Experience Naturally Newport: A Weekend Getaway in Rhode Island

Posted: Monday, April 1, 2024

Experience Naturally Newport: A Weekend Getaway in Rhode Island

We all enjoyed our long weekend at the Norman Bird Sanctuary Paradise Farmhouse circa 1750 and exploring the expansive 325-acre wildlife refuge. Once settled, we had our first of many incredible meals together, with homemade Boston Harbor lobster rolls and Boston Cream Pie welcome dinner. 

Friday morning, we were up with the birds, identifying dozens of species, hiking the trails, and learning the history of the area. Jay, the Conservation Manager, shared his knowledge gleaned from centuries of family history on the land.

Back to the Farmhouse for lunch as the sky cleared before our Newport Harbor cruise on the Gansett ship, a traditionally restored 50ft lobster boat with top sun deck. Adrianna, the boat guide, enthusiastically pointed out the historical and military sights, regaling us with tales of the fishing and sailing past of the seaport.

Afterward, we sipped delicious Del’s Lemonade in Narragansett Bay while admiring the Gilded Age mansions around us. We returned home with options to explore the sanctuary or a stroll down to the ocean.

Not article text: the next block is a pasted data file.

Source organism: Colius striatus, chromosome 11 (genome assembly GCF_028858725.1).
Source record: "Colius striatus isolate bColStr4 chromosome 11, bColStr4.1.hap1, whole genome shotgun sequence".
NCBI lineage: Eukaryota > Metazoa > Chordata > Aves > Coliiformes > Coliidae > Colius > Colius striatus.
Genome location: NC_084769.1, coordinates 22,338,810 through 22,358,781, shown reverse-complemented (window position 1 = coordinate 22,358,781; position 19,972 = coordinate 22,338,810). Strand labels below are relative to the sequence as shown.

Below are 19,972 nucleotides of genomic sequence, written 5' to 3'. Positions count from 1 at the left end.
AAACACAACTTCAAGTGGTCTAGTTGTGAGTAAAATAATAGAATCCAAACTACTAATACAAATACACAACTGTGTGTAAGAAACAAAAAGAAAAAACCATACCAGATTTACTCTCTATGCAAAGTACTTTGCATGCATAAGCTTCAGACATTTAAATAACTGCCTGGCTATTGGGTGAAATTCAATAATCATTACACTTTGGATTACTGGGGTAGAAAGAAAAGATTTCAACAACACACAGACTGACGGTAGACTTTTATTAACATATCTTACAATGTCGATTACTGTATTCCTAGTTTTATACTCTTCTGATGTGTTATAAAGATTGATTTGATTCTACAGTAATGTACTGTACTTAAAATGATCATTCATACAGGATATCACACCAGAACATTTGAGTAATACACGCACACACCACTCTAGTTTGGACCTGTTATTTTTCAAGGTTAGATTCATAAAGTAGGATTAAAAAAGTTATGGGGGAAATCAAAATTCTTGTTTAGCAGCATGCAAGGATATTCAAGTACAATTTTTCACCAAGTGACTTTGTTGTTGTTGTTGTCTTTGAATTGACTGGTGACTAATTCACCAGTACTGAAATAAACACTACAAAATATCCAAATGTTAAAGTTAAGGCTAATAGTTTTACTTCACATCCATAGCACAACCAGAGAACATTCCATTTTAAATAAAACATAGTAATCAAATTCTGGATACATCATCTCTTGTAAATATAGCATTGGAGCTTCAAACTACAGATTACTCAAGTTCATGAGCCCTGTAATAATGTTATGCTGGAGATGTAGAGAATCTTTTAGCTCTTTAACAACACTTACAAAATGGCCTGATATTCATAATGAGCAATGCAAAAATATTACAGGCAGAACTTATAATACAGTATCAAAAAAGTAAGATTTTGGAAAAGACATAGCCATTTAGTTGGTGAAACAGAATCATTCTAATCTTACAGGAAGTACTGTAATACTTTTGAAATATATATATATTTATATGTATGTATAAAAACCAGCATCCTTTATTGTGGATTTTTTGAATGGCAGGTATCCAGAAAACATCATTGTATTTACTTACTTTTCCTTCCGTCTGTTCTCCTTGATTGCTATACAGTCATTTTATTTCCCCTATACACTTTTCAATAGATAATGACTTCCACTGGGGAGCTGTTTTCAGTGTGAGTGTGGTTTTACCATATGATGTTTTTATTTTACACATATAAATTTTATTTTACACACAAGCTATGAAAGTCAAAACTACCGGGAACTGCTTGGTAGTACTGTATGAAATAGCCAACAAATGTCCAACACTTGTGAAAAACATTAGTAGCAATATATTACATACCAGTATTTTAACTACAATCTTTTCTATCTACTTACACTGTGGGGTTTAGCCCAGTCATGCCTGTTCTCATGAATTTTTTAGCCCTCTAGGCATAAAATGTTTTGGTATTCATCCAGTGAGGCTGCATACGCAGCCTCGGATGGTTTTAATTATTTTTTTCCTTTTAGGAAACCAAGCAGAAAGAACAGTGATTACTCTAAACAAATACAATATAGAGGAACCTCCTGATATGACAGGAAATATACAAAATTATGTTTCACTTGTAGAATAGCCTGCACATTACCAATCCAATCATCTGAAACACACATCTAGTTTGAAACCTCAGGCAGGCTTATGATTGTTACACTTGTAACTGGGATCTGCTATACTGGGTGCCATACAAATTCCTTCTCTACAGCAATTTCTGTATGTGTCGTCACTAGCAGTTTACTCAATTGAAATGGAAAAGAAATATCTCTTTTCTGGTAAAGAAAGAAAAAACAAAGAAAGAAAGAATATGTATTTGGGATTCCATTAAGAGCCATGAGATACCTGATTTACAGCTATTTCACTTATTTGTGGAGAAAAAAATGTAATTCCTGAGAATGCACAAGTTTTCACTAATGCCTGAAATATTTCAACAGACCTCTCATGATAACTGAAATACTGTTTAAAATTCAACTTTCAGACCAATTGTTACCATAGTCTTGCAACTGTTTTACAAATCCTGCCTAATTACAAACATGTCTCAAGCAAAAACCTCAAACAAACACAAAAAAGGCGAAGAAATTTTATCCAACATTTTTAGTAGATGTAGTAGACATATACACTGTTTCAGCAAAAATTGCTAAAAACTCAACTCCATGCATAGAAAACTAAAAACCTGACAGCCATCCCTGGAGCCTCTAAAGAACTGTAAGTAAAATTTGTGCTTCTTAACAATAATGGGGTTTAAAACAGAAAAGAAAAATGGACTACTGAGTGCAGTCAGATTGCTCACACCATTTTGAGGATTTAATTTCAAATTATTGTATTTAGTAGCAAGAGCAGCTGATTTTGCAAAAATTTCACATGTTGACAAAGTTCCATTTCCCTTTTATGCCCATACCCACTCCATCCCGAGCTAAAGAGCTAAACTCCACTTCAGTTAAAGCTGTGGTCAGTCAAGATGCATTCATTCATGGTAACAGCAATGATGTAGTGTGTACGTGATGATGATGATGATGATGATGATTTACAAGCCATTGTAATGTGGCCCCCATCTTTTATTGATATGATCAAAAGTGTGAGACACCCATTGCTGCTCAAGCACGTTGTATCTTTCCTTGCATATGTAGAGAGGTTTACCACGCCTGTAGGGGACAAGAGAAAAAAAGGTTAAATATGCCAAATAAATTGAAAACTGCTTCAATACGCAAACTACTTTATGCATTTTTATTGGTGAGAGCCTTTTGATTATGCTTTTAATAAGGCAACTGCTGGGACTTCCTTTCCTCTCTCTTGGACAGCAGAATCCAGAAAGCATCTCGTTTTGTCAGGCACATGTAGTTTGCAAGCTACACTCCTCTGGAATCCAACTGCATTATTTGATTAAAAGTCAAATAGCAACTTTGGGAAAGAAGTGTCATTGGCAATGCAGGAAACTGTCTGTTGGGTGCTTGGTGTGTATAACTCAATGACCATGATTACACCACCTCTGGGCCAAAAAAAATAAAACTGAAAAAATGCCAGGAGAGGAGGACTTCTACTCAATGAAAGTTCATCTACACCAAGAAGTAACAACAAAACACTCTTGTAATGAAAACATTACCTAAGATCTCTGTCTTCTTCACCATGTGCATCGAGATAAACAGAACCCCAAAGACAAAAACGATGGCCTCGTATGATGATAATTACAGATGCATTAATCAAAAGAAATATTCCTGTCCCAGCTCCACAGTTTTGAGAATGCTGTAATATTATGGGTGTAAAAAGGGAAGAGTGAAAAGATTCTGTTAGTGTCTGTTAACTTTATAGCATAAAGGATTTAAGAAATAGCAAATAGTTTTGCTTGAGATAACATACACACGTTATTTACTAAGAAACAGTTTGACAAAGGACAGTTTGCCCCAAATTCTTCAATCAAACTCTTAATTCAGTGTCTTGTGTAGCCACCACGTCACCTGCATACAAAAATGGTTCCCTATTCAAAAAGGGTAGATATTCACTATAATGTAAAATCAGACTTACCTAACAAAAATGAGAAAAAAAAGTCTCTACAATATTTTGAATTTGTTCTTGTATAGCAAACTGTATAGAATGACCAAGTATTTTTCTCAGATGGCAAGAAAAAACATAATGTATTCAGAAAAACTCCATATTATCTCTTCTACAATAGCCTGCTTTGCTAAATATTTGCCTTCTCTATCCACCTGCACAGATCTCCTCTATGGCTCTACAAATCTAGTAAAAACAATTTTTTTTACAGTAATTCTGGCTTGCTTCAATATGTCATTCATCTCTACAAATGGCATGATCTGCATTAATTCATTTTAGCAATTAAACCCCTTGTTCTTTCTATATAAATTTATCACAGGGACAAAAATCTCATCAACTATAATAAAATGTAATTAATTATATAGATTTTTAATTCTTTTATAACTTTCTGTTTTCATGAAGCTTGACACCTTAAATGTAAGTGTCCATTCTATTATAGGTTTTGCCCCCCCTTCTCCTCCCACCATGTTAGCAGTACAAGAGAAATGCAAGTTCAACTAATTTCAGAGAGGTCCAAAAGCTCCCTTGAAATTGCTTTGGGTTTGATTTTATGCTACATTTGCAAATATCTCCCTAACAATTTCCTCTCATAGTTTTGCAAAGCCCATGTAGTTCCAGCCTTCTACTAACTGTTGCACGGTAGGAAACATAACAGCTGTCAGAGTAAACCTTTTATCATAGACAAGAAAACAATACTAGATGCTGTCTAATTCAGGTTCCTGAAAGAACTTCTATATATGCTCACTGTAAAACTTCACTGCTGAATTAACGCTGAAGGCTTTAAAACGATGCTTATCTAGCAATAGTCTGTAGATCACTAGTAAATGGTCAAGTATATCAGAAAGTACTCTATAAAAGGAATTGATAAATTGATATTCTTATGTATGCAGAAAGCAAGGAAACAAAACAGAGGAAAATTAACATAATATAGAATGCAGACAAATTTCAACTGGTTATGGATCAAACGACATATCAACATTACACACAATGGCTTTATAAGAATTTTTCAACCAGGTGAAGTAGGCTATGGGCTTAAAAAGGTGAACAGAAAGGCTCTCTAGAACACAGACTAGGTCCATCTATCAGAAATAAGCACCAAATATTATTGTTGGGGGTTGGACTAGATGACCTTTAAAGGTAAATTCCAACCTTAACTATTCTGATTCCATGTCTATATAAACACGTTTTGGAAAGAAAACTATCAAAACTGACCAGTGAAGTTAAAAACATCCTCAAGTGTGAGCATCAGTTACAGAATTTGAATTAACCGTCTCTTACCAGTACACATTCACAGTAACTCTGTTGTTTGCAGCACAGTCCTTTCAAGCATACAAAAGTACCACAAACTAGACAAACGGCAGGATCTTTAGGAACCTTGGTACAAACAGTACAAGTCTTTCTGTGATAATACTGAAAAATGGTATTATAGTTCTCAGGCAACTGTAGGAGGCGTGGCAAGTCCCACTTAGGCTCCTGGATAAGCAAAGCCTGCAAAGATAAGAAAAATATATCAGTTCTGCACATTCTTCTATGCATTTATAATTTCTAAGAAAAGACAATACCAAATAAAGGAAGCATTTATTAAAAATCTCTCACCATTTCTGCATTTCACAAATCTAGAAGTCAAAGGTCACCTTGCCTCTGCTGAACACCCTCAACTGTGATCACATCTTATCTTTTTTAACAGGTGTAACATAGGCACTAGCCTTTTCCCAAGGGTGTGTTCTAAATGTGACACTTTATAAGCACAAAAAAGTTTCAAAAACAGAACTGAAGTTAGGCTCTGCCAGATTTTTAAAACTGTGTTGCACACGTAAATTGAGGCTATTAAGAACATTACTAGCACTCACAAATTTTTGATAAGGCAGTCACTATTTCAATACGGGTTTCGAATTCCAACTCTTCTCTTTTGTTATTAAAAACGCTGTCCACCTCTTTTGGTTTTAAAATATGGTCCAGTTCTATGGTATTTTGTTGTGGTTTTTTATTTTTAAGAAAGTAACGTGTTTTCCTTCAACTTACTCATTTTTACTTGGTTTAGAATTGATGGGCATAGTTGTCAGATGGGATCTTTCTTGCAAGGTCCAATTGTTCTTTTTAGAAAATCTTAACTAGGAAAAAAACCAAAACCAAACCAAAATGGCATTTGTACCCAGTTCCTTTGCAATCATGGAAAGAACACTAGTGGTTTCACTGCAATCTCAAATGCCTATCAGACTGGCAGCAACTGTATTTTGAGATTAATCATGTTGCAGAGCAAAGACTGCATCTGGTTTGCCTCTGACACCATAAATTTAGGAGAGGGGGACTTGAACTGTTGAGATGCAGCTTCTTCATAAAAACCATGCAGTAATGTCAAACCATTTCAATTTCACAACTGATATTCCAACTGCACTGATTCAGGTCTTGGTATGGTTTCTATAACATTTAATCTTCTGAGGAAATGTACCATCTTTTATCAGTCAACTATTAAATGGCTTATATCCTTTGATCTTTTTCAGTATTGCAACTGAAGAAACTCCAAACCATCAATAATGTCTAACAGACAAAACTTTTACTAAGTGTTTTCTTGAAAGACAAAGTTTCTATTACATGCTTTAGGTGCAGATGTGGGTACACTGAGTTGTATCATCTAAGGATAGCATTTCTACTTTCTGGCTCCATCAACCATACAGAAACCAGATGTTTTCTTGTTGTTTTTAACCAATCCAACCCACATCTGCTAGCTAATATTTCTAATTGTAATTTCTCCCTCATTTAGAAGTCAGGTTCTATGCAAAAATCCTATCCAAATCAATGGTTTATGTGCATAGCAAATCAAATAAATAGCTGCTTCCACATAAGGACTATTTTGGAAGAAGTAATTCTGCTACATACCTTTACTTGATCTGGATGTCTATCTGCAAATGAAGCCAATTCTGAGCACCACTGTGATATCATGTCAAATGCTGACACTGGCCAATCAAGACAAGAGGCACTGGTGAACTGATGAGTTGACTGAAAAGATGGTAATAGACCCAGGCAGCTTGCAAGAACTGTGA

Saturday morning, we toured the iconic 10 miles of Ocean Drive. We went by Jackie Kennedy’s childhood farm, Brenton Point State Park, Fort Adams State Park, and Gooseberry Beach. Many other like-minded weather watchers were also at The Breakers' opening hour. Still, when the crowds thinned out, we were able to see the grandeur of Cornelius Vanderbilt II's summer ‘cottage.’

The mansion was constructed in the 1890s of steel, brick, and limestone (to reduce the risk of fire). The Breakers was designated a National Historic Landmark over a century later. The self-led audio tour (and our own eyes!) confirmed this is the most spectacular of the Newport mansions.

The next couple of hours, we had time to explore Downtown Newport and lunch before regrouping for the Cliff Walk. We strolled the eastern shore of Aquidneck Island and took in the shoreline's natural beauty with the architectural history of the Gilded Age. The pre-dinner hours were spent relaxing in the outdoor living space or playing cards, dice, and dominoes at the dining room table.

Sunday morning, we started the day with more fun on the water. The Nature Conservancy lists Block Island as one of the 12 “Last Great Places” in the Western Hemisphere for its ecological significance, and we got to see why on our informative ferry ride. We learned Block Island was named after Adrian Block, a Dutch navigator from the 1600s. Some of our group hopped on bikes to explore the island while others explored the downtown, Historical Museum, and beaches.

When we regrouped for the ferry ride home (this time opting for the high-speed ferry), we were sadly led to our farewell dinner at Midtown Oyster Bar and a final walk in downtown Newport for gelato. The following morning, we headed back to Boston and onto our next journey. It was unanimously agreed that our first Newport trip was a smashing success!

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